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Socialnetworking Madison
 

Socialnetworking Madison

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  • http://traffikd.com/social-media-websites/
  • http://www.pcworld.com/article/186989/job_seekers_watch_your_walls_employers_check_facebook.html
  • Research from Univ. of Minn.
  • http://74.125.95.132/search?q=cache:6N0J67Wzw0gJ:www.extension.umn.edu/distribution/familydevelopment/00144.pdf+Most+popular+social+networking+site+used+in+teens&cd=4&hl=en&ct=clnk&gl=us&client=firefox-a
  • http://www.facebook.com/#/group.php?gid=99446912298
  • http://www.onlinecollege.org/2009/10/20/100-ways-you-should-be-using-facebook-in-your-classroom/
  • http://www.msnbc.msn.com/id/15309615/http://www.edutopia.org/digital-literacy-video-games-gamedesk
  • http://www.pewinternet.org/Presentations/2008/Teens-Video-Games-and-Civics.aspx
  • http://www.pewinternet.org/Presentations/2008/Teens-Video-Games-and-Civics.aspx
  • http://www.pewinternet.org/Presentations/2008/Teens-Video-Games-and-Civics.aspx
  • Read more: http://g4tv.com/thefeed/blog/post/696397/Nintendo-Plans-To-Bring-The-DS-To-Japanese-Schools.html#ixzz0de7Z9P5s
  • http://www.irishtimes.com/newspaper/education/2009/1110/1224258471192.html
  • http://www.irishtimes.com/newspaper/education/2009/1110/1224258471192.html
  • http://www.irishtimes.com/newspaper/education/2009/1110/1224258471192.html
  • http://www.irishtimes.com/newspaper/education/2009/1110/1224258471192.html
  • http://www.irishtimes.com/newspaper/education/2009/1110/1224258471192.html
  • http://www.irishtimes.com/newspaper/education/2009/1110/1224258471192.html
  • http://joedale.typepad.com/integrating_ict_into_the_/2008/04/vincent-everett.html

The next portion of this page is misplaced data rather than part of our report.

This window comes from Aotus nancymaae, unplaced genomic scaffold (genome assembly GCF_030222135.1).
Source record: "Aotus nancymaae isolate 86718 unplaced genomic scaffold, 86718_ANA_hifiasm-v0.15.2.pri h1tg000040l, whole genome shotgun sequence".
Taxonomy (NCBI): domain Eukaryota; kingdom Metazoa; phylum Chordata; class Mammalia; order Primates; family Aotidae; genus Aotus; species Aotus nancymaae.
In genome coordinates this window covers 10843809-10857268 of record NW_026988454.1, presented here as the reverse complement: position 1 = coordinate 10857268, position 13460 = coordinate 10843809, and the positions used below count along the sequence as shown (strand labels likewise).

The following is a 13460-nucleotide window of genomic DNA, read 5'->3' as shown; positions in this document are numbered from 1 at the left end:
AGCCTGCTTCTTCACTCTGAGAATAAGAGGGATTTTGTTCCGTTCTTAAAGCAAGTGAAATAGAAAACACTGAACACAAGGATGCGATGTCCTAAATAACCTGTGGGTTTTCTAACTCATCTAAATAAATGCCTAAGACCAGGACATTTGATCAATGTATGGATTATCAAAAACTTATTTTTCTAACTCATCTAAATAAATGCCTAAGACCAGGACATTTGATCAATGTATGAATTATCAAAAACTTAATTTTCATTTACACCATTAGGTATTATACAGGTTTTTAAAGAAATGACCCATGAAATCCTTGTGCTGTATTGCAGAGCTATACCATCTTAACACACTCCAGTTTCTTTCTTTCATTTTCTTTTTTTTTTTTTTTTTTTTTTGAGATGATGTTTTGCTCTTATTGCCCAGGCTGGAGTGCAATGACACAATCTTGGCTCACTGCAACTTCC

• New Jersey Teacher Middle School http://www.njea.org/page.aspx?a=3631
  • http://www.njea.org/page.aspx?a=3631

Socialnetworking Madison Socialnetworking Madison Presentation Transcript

  • Using EVERYDAY Social Networking & Video Games in Learning
    Liz Kolb, Ph.D.
    University of Michigan
    Madonna University
    elikeren@umich.edu
    http://cellphonesinlearning.com
    http://tiny.cc/ekolb (Presentation)
    Liz’s Business Card:
    Send a new text to:
    50500
    In message:
    kolb
    http://contxts.com
  • What Is Social Networking?
  • Why Social Networking in learning?
    Creating Positive Digital Footprints
    53% of Employers Check Social Networking Sites For Potential Job Candidates
    Showing students “how to set up or clean up profiles”
    Communicate with MOST students
    Communicate with SOME parents
    Engage students by using a student technology “toy” and turning it into a learning “tool”!
  • Social Networks Have Educational Benefits
    http://www.youtube.com/watch?v=0tQH1nyrJG0&feature=channel
  • Microblogging: Twitter
  • WHAT IS TWITTER?
    Micro-Blogging social network where you post messages in 140 characters or less. You can follow or be followed.
  • Twitter in 1935
  • Twitter in 2nd grade
    http://www.wcsh6.com/news/local/story.aspx?storyid=101781
  • Twitter in Higher Ed
    http://www.youtube.com/watch?v=6WPVWDkF7U8
  • More Examples of TWITTER in Education
    Twitter Stories by Elementary Students
    http://twitter.com/manyvoices
    High School English Teacher’s Office Hours
    http://twitter.com/MrWilsonBDHS
    Social Studies: Follow members of Congress
    https://valtsvirtual.wikispaces.com/American+Government
    English Twitter Assignment: http://classblogmeister.com/blog.php?blogger_id=22572
    Gater Radio on Twitter: http://gatorradio.blogspot.com/
  • Facebook & Myspace
    Most popular social networking sites amongst Teens
  • Examples of Use
    11th Grade
    English
    Facebook
    Everyday Life Connects with Classroom Concepts
  • Examples of Use
    English 10
    Great Gatsby
    Facebook
    Profiles that are characters from novel
  • Examples of Use
    AP English
    Facebook
    Reading Response
  • Examples of Use
    Language Arts
    Class Homepage
    Office Hours
  • Examples of Use
    Western Civilization
    10th grade
    MySpace
    Medieval Spaces
    Historical Figures
  • Authors on Facebook
  • Doctors on Facebook
  • Study Groups
  • Discussion Groups
  • Activism/Fundraising
  • Support hotlines
  • Teachers on Facebook
  • MAC Alum Facebook Prof. Network
    UofM Secondary MAC Professional Networking Group
  • Applications on FB for Learning
    Polling
    Connect with Native Speakers in Languages or Language Exchange with Other FL Students
    Manage Books that students read
    Create Flash Cards
    Citation help
    Organize class work
    Learn about Middle Ages with KNighthood
    Study group Organization
    Math challenge